1Med Inform Internet Med 2004 Mar 29: 65-74
TitleSuicide risk factors and suicide vulnerability in various major psychiatric disorders.
AbstractThere are many known suicide risk factors (SRF) common to major psychiatric disorders, but their impact on suicide vulnerability remains unclear. We used FALCON (Fuzzy Adaptive Learning Control Network) to evaluate those impacts.
Staff psychiatrists completed computerized suicide risk scales (CSRS-III) including 21 SRF for 612 patients. Diagnoses were: schizophrenia, schizoaffective, major depression, anxiety disorder, bipolar affective disorder, personality disorder, organic brain syndromes, delusional disorder and other diagnoses. An optimal trained FALCON was obtained by running the network 10 times with 552 CSRS-III, validating with the balance. Medically serious suicide attempts (the vulnerability factor) served as the target variable. The significance of each variable in the trained network was determined by the magnitude of the change in output as affected by the consecutive change in all points of the variable input, then calculating the mean variance of all cases. The direction of influence was determined by the input on the entire scale of each variable, point by point, across all cases, then calculating the mean of all outputs.
The impact and direction of influence of the various SRF differed for each diagnosis.
Evaluation of the individual patient with his/her specific impact profile, determination of direction of influence of the corresponding SRF's may assist in increasing the accuracy of individual suicide risk assessment.
SCZ Keywordsschizophrenia, schizophrenic
2J. Cell Biol. 2013 Nov 203: 643-56
TitleDysbindin is a potent inducer of RhoA-SRF-mediated cardiomyocyte hypertrophy.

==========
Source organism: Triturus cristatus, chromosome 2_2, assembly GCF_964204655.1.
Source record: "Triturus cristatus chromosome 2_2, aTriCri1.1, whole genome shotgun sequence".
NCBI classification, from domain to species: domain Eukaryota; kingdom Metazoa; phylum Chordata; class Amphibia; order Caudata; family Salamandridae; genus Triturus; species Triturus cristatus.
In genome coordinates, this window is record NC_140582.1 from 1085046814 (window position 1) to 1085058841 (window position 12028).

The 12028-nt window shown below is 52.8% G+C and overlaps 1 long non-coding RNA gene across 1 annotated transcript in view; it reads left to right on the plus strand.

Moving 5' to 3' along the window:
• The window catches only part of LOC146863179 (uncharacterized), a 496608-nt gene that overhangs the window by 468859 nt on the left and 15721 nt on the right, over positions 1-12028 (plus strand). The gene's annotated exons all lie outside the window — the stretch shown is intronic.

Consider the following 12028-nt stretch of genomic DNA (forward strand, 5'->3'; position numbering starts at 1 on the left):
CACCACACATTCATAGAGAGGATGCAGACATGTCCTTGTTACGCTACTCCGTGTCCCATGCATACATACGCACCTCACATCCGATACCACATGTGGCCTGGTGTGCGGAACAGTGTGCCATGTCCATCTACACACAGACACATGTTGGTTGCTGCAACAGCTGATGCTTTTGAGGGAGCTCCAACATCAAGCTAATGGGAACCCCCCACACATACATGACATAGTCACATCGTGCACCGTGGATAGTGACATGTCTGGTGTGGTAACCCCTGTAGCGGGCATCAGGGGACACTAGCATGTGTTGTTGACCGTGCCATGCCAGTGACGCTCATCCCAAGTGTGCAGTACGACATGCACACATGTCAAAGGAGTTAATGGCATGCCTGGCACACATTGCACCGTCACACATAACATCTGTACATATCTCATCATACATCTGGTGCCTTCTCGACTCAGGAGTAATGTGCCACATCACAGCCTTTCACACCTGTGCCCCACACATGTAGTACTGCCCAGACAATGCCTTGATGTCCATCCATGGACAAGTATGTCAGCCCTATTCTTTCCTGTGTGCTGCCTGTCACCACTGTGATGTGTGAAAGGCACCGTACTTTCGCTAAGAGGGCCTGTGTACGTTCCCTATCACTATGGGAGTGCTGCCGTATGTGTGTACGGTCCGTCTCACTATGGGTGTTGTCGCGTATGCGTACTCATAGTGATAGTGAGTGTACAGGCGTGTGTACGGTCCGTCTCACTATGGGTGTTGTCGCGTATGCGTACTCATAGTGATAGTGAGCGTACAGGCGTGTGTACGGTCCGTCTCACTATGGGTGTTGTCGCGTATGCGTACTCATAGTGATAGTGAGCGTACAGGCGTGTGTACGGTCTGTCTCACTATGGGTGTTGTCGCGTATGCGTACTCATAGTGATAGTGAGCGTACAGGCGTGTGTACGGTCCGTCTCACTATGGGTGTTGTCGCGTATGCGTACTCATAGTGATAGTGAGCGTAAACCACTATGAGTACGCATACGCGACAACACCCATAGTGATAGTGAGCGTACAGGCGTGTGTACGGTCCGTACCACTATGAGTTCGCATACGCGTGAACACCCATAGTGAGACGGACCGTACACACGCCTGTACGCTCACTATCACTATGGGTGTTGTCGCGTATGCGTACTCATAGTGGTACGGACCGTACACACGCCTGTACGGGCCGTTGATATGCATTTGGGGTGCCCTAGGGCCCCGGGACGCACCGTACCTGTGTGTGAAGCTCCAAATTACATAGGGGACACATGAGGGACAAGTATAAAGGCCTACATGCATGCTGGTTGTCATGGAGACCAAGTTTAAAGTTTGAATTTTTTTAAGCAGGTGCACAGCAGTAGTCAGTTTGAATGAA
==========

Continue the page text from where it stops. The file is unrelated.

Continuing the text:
AbstractDysbindin is an established schizophrenia susceptibility gene thoroughly studied in the context of the brain. We have previously shown through a yeast two-hybrid screen that it is also a cardiac binding partner of the intercalated disc protein Myozap. Because Dysbindin is highly expressed in the heart, we aimed here at deciphering its cardiac function. Using a serum response factor (SRF) response element reporter-driven luciferase assay, we identified a robust activation of SRF signaling by Dysbindin overexpression that was associated with significant up-regulation of SRF gene targets, such as Acta1 and Actc1. Concurrently, we identified RhoA as a novel binding partner of Dysbindin. Further phenotypic and mechanistic characterization revealed that Dysbindin induced cardiac hypertrophy via RhoA-SRF and MEK1-ERK1 signaling pathways. In conclusion, we show a novel cardiac role of Dysbindin in the activation of RhoA-SRF and MEK1-ERK1 signaling pathways and in the induction of cardiac hypertrophy. Future in vivo studies should examine the significance of Dysbindin in cardiomyopathy.
SCZ Keywordsschizophrenia, schizophrenic